And, the resonant frequency is 1.46 MHz. What the …….??? Obviously there IS some inductance in those built in antenna devices. This antenna has a line isolator mounted 20 feet below the antenna and a customized balun at the antenna. Those devices are clearly helping our cause, because now we have an electrically long antenna that is resonate way below 1.82 MHz (where I measured everything).  This is very good news ! BTW, the analyzer also shows a needed inductance of 18 uH and a capacitor of 409 pF to bring it into our 160M world. Remember those values for later!


Let’s see if we can figure out what’s inside. Turns out I have a ( convenient) spare 80M Windom stored in my shop. Taking my analyzer in L measuring mode to that unit shows the series inductance of the midline isolator to be about 19 uH, or 217 ohms reactance.  The top unit is a little more complicated, but I estimate the inductance to be 1.5 uH and 17 ohms reactance.

Now we can plug that into the model and see what changes. Yes, we can insert lumped components into EZNEC models for just this eventuality.


So, here is a new model view:













This looks OK. There are no weird discontinuities around the two added loads. (The square boxes. The new predicted impedance is 17 +j177, which is much closer to our measured value. In fact, the reactance part is very close. Why do we show only 17 ohms for the Real part, instead of the measured 74 ohms?  Well, that’s the bad news part. The model, in this case, doesn’t predict the ground losses. They are real however, and are added to the radiation resistance of about 17 ohms. Unfortunately, that means we have pretty big losses in the ground. I am not going to deal with that right now, but want to get this puppy on the air and see what’s happening. I didn’t do it here, but we could estimate the value of the capacity hat on top by looking at the difference in Z for a simple 48 foot vertical and calculating the value that the top C must be to get us where we are.


The model is also useful to probe around those loads during actual use and see what sort of torture we are applying. Turns out I have a built in limit of about 600 watts, so applying that at the feed point shows the total coil losses of about 1.6 dB and a maximum voltage across the isolator reactance of about 1000 volts. That shouldn’t fry the unit, but if it does, it’s easy to replace. Putting 1500 watts on this puppy could do some real damage though. No problems with QRP of course. Caveat Emptor.


What else do we have to worry about before trying this out? I have (had) another small 40M Windom mounted on this same mast, about 6 feet below the big one. I can show those wires in the model. There is a suspicion that capacity wires mounted lower down the center conductor could alter the characteristics of the radiation pattern. And sure enough, it does. It looks like that is going to cost us a few dB in output. I wasn’t using this antenna anyway, so down it comes.


The match is produced after digging around in the junk box. A variable cap is put in series with the antenna and the analyzer and adjusted for the lowest Z I can get on 1.82 MHz. Turns out to be 384 pF in series.  That leaves the R of 74 ohms to deal with, and a variable inductor is inserted to ground (Shunt) at the transmission line and adjusted for a low SWR for 50 ohms. That value turns out to be 13 uH. Note how close those are to the analyzer numbers referred to earlier. A cheapy tool box makes a nice housing for the unit, which includes a relay to allow it to switch between normal Windom mode and the new “Windovert” mode from inside the shack. Plus a great ‘honkin’ choke for the transmission line, and voila.. we have a match !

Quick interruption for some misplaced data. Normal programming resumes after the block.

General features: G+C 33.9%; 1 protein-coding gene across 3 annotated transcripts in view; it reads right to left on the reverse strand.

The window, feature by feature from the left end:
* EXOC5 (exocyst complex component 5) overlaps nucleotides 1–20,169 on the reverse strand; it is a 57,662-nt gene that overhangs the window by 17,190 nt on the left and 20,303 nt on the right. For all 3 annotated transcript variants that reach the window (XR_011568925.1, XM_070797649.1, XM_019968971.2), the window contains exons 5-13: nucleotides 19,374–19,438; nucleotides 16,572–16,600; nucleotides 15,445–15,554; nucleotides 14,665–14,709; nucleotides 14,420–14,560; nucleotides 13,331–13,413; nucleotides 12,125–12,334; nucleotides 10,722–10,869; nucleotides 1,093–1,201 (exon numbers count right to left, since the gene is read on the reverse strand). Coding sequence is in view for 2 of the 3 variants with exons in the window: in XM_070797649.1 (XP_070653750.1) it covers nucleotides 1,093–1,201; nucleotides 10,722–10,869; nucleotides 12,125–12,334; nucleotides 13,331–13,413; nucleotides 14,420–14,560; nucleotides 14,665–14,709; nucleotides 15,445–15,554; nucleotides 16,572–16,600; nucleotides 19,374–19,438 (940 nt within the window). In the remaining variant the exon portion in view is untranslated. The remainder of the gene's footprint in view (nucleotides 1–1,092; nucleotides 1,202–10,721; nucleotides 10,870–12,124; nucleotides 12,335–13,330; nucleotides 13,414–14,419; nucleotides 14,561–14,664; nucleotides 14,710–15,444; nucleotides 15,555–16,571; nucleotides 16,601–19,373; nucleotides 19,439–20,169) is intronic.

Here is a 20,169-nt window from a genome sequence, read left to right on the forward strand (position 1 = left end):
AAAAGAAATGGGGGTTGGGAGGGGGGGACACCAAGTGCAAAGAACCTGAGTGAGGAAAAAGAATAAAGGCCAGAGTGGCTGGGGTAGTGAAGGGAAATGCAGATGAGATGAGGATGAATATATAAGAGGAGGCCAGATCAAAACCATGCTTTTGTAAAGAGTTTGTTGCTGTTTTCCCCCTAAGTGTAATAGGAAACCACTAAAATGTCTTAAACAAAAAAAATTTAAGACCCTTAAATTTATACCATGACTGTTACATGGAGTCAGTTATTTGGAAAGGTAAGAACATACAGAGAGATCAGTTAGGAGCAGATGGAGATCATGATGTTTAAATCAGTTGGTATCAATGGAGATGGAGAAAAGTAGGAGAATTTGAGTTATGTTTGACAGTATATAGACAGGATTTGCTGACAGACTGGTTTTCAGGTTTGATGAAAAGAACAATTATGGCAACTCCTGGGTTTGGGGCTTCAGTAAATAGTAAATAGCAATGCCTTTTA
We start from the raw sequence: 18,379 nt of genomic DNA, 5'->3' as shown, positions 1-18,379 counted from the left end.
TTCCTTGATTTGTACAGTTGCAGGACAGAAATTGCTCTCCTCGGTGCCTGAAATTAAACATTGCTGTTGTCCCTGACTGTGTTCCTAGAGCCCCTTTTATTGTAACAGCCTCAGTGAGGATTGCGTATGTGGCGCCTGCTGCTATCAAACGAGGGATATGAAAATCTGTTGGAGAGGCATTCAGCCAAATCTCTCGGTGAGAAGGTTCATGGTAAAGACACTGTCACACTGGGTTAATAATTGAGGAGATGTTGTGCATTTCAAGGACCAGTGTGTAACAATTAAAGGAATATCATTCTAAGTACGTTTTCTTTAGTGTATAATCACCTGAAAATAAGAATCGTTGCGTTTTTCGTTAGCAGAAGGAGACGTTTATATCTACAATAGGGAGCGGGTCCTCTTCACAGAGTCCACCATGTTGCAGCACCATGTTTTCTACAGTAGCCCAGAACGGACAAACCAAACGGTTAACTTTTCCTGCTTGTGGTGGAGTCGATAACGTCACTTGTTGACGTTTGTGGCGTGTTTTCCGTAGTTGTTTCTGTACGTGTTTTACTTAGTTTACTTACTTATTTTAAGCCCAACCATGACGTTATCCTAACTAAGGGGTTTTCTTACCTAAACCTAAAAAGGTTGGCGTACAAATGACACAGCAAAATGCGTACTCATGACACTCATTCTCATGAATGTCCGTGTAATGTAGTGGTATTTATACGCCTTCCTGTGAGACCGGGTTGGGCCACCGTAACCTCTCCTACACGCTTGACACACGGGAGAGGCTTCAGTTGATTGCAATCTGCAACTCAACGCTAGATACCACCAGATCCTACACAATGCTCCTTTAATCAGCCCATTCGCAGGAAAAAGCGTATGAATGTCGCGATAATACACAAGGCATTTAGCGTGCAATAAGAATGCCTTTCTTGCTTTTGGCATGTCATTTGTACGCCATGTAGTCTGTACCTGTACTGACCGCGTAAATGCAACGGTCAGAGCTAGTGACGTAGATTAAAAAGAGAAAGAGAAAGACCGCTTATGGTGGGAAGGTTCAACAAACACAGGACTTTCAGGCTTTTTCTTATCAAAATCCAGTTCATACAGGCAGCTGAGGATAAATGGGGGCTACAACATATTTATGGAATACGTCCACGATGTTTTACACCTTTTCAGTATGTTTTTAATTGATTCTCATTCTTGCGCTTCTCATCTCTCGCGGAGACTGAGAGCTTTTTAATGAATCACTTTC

Note the “Cutty Sark” crate platform… a key element to good DX on this antenna! Inside you can see the doings that make up the L match. Since there is a series capacitor in line with the feed line, I felt it prudent to install a 100 mH choke across this cap to provide a DC ground for static. A large wattage and high value resistor would also work.  The choke is very high Z at 1.82 MHz and won’t affect the signal.
















Performance is a treat ! By gosh, it works wonderfully. It hears well and transmits just fine. I have only tried it with a few Eu and West Coast contacts so far but it seems to do everything I need. How nice to finally be able to transmit properly on 160M !  But wait… there’s more !  I accidentally discovered this thing performs well on 30M too !  It works much better than my existing 30M vertical, and that isn’t surprising, considering it has more physical length. In fact, it’s almost ˝ wavelength on 30M, and the feed point match still work perfectly. THAT is a happy coincidence.


My last modification was to move my short beverage away from the base of the antenna. In fact, I have since deleted this beverage from my collection and moved to a Beverage on Ground (BOG) antenna which gives good results on 160 when used with a phase control device. Normally, the ‘WindoVert’ by itself is the antenna of choice. It does make QRP contacts, although any QRP on 160 is a challenge.

If you are looking to get on 160 from a small yard, and have a Windom or a dipole that can be converted to a Marconi style antenna, this could be your best bet for a simple antenna. 

Good luck with your antenna projects.. hope to hear you on the low bands.